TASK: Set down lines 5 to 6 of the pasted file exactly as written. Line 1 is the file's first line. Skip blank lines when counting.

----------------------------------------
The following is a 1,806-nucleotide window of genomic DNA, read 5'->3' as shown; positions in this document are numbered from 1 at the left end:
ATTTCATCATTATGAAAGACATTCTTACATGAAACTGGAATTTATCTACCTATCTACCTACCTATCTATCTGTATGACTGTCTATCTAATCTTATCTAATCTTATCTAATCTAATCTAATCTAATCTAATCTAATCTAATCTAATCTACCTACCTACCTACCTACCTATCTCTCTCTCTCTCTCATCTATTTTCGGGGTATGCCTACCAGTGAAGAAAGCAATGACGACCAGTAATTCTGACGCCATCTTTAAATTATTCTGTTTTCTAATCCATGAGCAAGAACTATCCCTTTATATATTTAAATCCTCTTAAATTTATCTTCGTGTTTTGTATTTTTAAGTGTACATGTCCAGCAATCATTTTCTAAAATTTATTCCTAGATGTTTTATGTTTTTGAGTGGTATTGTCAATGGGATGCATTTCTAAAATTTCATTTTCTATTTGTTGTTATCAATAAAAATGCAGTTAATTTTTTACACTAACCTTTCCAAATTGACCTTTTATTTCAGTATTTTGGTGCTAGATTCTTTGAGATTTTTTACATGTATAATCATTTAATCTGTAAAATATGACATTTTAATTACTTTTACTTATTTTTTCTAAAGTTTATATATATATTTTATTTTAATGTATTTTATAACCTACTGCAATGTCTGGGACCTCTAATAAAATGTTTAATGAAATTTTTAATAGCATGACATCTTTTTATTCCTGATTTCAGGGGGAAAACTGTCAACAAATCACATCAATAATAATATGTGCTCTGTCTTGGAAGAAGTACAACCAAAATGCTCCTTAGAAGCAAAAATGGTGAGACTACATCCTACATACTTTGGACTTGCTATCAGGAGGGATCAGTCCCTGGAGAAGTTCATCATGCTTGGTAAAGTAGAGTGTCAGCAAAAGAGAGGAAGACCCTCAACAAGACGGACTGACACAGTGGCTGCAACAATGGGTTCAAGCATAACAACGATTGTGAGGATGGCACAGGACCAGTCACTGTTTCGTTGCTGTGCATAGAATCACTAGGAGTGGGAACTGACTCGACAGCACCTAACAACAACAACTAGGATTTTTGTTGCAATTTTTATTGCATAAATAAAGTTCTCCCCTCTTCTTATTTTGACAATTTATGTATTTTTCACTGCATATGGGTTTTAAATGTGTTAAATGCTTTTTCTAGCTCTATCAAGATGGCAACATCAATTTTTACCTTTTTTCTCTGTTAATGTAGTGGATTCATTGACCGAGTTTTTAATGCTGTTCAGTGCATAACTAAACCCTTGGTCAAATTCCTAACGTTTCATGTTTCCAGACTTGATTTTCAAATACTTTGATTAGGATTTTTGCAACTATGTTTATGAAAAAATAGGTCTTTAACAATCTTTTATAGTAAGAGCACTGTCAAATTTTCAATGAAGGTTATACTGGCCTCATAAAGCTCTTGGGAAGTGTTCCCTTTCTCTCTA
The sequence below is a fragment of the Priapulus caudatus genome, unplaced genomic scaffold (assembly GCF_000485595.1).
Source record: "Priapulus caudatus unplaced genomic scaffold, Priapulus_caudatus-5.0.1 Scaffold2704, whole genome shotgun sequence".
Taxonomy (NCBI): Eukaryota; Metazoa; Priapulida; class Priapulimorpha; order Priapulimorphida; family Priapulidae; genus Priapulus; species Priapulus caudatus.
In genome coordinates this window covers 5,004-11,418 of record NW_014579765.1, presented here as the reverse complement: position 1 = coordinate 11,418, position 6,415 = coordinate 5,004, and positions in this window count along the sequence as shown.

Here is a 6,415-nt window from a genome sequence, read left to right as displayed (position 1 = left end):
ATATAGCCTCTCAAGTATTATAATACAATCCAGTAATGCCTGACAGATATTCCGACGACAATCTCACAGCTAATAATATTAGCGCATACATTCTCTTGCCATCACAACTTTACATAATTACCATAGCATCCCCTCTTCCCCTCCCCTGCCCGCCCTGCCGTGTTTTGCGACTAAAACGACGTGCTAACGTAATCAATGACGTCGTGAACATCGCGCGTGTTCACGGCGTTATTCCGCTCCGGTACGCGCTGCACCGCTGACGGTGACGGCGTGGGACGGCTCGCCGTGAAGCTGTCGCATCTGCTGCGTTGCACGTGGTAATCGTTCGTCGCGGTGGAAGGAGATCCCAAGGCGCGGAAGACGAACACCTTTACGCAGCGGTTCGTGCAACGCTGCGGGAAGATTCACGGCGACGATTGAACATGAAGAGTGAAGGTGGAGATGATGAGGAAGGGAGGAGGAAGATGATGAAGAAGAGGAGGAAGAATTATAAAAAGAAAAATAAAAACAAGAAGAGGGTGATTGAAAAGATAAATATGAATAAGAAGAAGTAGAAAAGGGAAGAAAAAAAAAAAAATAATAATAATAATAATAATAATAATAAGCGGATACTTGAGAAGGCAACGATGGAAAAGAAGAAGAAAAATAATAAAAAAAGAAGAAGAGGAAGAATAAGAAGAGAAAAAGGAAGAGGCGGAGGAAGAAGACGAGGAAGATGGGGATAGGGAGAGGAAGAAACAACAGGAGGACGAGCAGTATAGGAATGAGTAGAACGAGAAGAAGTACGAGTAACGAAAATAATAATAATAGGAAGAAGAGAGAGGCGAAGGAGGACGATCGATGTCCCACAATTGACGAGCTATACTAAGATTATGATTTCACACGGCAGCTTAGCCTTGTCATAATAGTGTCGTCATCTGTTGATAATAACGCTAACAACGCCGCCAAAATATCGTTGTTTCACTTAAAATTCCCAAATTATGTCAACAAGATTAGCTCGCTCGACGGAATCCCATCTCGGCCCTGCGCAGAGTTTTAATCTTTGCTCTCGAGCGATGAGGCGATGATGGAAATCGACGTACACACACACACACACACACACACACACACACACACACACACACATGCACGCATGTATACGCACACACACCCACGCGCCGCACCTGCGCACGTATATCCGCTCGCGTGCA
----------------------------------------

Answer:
Taxonomy (NCBI): Eukaryota; Metazoa; Priapulida; class Priapulimorpha; order Priapulimorphida; family Priapulidae; genus Priapulus; species Priapulus caudatus.
In genome coordinates this window covers 5,004-11,418 of record NW_014579765.1, presented here as the reverse complement: position 1 = coordinate 11,418, position 6,415 = coordinate 5,004, and positions in this window count along the sequence as shown.